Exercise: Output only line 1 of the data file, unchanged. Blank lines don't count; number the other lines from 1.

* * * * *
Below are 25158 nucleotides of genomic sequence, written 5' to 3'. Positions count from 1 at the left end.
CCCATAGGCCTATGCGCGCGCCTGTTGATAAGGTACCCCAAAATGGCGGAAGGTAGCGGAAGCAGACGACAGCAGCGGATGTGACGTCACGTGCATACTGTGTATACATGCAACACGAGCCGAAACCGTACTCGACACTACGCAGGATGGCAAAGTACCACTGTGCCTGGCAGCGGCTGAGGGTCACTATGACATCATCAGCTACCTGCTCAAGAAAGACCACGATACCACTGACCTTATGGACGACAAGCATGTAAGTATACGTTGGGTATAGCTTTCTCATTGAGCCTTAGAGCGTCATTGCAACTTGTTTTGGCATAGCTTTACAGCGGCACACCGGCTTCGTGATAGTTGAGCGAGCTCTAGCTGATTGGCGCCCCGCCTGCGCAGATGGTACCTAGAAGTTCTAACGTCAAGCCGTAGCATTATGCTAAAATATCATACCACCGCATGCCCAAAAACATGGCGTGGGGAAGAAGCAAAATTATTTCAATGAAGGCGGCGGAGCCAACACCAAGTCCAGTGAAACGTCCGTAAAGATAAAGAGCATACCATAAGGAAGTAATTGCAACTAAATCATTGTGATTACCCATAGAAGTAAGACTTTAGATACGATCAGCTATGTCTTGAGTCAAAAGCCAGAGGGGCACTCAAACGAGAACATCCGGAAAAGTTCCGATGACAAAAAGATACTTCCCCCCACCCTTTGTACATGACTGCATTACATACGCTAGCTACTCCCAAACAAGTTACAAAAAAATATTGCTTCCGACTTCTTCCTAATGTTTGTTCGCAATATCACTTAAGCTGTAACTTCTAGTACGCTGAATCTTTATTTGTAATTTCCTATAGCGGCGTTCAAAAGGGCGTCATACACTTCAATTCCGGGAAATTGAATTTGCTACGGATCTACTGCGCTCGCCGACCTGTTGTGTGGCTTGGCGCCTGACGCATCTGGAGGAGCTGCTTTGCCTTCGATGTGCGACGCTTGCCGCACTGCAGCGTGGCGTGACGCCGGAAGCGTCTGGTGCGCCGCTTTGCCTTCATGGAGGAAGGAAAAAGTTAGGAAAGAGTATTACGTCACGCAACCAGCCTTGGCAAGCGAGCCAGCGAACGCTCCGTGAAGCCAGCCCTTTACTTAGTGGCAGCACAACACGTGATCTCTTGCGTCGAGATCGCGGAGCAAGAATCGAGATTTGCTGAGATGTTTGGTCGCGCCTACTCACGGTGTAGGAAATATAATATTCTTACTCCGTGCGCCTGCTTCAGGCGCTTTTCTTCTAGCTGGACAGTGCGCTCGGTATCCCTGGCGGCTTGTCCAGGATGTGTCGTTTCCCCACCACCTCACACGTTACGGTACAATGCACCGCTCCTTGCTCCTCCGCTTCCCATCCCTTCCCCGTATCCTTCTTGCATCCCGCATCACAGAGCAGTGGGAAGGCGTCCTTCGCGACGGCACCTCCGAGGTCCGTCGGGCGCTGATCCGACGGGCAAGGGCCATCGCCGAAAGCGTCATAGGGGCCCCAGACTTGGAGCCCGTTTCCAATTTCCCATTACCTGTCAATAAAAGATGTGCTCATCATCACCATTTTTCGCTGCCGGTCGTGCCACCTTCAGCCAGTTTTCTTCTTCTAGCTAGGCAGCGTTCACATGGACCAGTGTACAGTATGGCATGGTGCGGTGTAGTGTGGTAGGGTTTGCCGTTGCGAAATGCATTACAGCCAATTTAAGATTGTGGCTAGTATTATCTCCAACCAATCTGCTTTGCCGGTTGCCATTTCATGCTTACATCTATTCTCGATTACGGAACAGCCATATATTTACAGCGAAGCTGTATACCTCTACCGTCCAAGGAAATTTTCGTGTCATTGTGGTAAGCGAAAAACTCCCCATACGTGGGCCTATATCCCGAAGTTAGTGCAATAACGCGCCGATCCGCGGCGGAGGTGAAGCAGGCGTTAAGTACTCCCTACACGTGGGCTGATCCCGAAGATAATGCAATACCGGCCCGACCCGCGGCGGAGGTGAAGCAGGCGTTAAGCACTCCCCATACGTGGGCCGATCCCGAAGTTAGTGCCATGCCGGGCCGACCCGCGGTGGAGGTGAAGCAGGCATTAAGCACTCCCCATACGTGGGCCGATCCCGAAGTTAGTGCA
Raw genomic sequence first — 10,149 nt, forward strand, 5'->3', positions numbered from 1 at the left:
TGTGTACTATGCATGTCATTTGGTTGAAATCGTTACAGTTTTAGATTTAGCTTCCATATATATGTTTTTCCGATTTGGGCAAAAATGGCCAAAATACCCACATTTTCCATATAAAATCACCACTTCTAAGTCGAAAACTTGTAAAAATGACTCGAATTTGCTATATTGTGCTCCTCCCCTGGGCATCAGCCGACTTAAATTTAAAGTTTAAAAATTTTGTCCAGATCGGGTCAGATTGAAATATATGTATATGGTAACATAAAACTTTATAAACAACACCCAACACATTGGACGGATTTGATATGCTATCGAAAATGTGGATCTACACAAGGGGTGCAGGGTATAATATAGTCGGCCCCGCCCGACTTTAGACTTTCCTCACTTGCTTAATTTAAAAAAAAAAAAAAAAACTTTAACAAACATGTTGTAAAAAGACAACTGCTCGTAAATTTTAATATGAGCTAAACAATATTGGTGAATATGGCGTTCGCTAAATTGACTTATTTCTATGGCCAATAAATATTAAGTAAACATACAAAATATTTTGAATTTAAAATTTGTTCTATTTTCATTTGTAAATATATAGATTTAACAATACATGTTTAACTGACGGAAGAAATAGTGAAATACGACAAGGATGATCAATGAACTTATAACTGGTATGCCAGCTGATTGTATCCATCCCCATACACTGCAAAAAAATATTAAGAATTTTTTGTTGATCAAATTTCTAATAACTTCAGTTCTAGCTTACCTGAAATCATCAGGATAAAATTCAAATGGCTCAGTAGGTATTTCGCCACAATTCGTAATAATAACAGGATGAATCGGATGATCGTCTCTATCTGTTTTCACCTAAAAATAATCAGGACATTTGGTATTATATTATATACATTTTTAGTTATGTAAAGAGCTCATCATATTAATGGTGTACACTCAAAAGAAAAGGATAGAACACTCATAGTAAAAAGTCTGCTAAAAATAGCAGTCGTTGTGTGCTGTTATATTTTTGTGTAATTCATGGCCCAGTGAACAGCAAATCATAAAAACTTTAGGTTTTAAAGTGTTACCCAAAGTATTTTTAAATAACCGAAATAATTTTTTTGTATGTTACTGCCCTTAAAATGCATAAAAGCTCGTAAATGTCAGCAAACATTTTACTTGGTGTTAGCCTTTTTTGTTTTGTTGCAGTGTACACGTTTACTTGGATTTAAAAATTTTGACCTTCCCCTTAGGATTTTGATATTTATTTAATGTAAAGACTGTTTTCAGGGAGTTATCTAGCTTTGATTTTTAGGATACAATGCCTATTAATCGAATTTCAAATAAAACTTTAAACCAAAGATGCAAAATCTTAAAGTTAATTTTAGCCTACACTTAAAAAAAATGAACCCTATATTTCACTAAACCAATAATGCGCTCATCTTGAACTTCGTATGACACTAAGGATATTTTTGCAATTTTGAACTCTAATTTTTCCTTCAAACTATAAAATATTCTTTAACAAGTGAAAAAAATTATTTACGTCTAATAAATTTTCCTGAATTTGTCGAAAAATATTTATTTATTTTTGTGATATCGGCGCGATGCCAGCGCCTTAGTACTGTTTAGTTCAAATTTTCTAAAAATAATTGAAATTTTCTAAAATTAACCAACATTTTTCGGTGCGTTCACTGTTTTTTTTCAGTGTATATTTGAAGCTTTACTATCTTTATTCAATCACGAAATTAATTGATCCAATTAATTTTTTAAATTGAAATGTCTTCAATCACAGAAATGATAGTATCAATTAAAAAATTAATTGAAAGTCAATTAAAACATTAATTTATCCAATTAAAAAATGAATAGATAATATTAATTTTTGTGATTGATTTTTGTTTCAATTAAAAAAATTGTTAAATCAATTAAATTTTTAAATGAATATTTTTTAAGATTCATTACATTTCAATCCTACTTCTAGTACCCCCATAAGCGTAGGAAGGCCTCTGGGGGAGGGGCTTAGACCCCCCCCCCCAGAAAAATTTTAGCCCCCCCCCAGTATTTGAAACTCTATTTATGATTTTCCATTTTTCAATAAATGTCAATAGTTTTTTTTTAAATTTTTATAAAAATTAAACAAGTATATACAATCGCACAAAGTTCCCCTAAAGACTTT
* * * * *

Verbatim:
Below are 25158 nucleotides of genomic sequence, written 5' to 3'. Positions count from 1 at the left end.